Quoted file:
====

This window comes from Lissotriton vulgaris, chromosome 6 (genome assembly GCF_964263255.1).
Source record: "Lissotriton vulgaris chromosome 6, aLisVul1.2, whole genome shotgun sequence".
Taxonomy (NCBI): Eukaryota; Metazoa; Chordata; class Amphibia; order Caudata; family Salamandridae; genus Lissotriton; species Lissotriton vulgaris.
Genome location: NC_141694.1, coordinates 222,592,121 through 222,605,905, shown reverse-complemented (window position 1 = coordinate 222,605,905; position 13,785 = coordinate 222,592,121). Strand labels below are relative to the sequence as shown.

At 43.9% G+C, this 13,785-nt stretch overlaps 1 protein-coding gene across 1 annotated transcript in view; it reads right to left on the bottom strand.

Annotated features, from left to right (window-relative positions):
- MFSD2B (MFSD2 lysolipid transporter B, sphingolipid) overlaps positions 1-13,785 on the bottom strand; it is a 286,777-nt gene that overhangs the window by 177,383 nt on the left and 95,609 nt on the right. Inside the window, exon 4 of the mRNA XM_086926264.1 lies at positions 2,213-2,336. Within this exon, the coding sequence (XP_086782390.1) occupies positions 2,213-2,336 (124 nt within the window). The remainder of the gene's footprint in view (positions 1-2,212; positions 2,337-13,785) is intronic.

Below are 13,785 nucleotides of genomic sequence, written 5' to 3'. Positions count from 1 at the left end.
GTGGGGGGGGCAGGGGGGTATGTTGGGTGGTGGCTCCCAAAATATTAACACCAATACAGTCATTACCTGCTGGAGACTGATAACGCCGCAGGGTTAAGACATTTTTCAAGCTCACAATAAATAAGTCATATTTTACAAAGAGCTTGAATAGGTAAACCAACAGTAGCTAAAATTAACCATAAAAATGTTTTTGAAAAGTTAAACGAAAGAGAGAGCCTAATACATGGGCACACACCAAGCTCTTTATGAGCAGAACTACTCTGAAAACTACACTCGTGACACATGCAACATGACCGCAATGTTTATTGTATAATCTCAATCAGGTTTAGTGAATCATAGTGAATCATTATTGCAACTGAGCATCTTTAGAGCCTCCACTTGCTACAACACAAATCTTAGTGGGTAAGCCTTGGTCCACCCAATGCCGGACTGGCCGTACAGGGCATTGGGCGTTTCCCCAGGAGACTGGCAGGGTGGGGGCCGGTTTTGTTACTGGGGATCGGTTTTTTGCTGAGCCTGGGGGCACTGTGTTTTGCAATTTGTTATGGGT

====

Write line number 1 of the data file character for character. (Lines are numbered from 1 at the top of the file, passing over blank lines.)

This window comes from Lissotriton vulgaris, chromosome 6 (genome assembly GCF_964263255.1).